D E C I S I O N
In the proceedings had for the probate of the will of the decedent Ramon Ocampo, widow of Raymunda Yaptinchay and administrator of the estate left by the latter at her death, the Court of First Instance of Laguna, ruling upon a motion made by counsel for Gervasia de los Santos, mother of the minor Alfredo Ocampo who claims to be the natural son and sole heir of the said decedent Ramon Ocampo, by an order of September 2, 1914, denied totally all the petitions made in said motion. From this ruling said counsel excepted, and, after the deposit of a bond in the sum of P1,000, the present appeal was admitted, on the 17th of September of said year.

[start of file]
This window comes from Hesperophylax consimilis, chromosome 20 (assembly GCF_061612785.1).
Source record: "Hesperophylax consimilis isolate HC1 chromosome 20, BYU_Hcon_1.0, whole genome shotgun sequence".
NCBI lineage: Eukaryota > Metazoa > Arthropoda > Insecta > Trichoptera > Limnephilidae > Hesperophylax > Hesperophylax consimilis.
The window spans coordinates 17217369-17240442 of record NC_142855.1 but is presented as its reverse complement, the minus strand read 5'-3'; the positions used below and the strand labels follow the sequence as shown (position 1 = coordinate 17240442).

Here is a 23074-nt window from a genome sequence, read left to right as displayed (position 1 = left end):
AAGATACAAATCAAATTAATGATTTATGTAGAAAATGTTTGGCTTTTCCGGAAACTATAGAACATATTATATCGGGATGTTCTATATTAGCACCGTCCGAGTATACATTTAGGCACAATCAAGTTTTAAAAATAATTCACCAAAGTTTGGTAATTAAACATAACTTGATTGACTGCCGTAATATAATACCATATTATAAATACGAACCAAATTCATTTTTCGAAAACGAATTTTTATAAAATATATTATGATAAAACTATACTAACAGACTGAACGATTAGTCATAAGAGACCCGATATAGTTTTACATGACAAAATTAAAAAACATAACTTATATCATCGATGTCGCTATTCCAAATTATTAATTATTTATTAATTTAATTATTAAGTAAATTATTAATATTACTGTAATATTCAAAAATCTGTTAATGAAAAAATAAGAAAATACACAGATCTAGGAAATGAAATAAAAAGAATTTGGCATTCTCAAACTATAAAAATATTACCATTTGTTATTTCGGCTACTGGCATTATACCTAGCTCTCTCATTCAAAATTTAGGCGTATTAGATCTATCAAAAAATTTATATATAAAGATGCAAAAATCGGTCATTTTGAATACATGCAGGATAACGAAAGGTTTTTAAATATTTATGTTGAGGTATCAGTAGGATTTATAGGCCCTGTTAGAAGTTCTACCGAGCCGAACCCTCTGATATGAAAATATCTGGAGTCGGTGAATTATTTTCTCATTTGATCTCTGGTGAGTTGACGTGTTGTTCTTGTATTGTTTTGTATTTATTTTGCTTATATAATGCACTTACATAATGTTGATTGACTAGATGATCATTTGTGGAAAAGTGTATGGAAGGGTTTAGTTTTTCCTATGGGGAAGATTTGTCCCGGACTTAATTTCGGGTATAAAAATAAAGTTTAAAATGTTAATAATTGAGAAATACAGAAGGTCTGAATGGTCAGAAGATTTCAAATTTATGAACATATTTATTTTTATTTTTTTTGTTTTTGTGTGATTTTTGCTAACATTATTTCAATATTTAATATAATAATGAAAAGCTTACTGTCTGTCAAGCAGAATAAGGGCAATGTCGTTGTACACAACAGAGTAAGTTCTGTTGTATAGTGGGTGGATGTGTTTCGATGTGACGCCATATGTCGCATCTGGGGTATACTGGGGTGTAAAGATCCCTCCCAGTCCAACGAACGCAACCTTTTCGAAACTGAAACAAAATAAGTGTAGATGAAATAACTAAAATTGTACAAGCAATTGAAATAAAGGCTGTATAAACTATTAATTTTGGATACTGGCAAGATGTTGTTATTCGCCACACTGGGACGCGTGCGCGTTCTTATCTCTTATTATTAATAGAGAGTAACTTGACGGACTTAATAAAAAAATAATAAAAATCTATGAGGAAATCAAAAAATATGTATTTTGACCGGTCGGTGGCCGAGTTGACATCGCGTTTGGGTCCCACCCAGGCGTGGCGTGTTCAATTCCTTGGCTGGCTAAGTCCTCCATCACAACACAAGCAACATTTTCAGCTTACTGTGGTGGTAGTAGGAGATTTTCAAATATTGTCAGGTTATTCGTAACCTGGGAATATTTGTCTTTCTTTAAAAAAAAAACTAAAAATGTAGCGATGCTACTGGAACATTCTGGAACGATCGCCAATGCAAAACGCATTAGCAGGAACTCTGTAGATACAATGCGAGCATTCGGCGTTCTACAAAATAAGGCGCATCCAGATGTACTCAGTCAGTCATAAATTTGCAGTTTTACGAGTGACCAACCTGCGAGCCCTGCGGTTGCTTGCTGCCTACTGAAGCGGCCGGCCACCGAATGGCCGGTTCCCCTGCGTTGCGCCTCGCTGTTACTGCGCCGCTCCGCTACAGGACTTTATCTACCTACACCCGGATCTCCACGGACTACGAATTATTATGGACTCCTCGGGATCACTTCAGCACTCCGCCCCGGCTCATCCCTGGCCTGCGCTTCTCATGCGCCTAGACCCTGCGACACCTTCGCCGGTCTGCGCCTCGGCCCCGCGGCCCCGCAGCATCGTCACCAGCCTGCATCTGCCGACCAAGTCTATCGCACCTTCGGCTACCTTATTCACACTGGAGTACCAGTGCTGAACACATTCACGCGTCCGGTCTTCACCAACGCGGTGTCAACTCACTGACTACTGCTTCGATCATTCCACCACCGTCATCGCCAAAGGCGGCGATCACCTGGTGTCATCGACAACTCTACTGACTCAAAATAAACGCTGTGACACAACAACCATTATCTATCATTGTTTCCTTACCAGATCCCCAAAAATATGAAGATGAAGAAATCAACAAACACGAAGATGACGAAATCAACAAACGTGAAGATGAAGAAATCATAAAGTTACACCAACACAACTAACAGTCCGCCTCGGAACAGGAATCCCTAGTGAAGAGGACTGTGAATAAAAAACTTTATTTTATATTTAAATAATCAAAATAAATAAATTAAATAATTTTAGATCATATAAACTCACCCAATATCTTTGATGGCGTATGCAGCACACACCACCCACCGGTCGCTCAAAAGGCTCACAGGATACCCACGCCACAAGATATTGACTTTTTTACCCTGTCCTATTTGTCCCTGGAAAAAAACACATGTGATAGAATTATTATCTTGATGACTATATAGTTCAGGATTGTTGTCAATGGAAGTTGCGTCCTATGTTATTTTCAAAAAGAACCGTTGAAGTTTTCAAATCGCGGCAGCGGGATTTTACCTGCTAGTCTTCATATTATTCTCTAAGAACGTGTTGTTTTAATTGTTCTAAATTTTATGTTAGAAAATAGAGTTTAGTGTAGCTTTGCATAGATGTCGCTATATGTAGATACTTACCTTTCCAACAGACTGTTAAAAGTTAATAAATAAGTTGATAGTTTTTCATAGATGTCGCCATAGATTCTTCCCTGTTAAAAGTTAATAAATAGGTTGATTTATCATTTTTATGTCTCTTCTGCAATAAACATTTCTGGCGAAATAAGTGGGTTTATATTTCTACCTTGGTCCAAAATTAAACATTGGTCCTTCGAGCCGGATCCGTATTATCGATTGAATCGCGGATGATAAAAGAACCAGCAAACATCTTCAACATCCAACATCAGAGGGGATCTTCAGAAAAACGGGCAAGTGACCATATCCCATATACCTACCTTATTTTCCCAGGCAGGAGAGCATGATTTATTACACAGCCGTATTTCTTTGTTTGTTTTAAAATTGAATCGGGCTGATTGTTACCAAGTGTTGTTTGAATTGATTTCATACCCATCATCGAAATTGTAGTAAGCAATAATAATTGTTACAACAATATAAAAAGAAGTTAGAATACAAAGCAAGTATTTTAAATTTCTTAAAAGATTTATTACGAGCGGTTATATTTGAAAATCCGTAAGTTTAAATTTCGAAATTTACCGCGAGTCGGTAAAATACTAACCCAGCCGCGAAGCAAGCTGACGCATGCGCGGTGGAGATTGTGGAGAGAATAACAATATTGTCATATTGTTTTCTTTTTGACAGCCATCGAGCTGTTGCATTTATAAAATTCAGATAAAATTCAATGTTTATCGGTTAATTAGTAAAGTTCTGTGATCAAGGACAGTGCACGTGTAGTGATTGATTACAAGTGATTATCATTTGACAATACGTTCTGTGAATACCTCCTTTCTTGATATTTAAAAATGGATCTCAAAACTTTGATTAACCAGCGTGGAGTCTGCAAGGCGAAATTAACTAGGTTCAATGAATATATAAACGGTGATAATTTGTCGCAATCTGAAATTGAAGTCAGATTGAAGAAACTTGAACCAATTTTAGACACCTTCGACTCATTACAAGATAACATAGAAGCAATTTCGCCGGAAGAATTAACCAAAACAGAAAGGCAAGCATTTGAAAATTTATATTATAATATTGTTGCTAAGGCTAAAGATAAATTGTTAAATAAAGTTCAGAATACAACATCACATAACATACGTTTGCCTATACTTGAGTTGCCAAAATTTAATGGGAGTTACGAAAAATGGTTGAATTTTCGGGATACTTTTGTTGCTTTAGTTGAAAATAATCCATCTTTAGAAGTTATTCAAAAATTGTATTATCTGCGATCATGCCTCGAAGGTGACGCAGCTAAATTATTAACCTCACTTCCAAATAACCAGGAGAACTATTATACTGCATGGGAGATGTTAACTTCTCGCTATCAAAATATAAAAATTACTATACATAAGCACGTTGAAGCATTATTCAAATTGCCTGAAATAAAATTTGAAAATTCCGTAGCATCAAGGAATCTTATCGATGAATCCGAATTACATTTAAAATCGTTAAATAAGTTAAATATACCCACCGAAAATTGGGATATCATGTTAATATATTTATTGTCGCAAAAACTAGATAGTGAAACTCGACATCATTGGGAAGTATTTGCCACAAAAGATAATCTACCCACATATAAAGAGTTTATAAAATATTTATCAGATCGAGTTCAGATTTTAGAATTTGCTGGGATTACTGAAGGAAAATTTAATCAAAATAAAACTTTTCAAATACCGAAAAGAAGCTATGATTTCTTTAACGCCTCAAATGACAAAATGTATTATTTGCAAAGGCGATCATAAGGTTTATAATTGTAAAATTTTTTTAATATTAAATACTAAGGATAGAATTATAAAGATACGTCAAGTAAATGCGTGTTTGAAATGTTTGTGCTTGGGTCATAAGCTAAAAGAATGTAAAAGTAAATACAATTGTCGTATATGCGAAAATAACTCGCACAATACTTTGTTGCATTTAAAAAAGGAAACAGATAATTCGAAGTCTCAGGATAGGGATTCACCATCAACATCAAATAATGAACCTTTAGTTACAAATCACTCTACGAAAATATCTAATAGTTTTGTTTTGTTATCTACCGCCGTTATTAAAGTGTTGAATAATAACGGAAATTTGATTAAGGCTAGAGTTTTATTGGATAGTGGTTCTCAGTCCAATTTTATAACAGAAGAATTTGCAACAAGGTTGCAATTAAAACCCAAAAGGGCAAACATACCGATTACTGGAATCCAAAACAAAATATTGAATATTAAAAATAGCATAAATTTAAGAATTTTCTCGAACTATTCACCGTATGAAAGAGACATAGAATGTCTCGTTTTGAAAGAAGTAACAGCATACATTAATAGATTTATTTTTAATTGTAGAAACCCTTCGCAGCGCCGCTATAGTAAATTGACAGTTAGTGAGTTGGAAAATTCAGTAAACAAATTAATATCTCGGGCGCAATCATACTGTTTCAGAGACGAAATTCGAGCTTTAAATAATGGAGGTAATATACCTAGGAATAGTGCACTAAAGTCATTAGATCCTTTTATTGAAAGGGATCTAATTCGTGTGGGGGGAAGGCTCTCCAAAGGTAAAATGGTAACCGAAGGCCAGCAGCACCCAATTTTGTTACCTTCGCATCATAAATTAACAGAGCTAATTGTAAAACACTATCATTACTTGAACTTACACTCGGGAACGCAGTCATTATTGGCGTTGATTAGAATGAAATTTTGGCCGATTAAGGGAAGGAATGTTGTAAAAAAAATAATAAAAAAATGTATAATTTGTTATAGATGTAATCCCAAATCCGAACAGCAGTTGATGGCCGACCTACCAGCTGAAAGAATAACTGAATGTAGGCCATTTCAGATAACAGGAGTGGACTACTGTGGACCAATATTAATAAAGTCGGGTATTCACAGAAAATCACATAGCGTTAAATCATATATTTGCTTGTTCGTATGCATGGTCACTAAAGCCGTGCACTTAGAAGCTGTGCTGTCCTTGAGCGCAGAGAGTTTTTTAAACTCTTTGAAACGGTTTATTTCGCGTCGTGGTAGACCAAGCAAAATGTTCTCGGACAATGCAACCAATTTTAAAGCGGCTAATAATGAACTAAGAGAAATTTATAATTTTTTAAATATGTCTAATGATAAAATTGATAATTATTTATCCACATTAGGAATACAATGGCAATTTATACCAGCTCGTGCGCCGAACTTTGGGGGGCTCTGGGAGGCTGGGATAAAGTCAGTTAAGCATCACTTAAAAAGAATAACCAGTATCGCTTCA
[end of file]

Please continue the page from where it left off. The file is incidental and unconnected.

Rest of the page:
In a decision of the date of August 10, 1910, the judge of the Court of First Instance of the Sixth Judicial District, in view of the evidence taken in the proceedings, decreed the probate of the will executed by the said Ramon Ocampo as being the expression of his last wishes, and at the same time appointed as the testamentary executor of the decedent’s state the institutor of the probate proceedings, Francisco Yaptinchay , after the deposit of a bond for the value of P500. Pascual Salandanan and Lorenzo Gana were likewise appointed commissioners of appraisal and claims, and on August 15, 1910, took the required oath for the proper discharge of their respective duties and afterwards proceeded to publish in a newspaper of this city the proper notice and to post the required proclamations in public places of the pueblo of Binañ, wherein it was recited that, as commissioners of appraisal and claims, they were ready to receive and decide all claims for the collection of credits against the estate of the decedent Ocampo that might be presented to them from said date of August 15, 1910, until the end of a period of six months therefrom.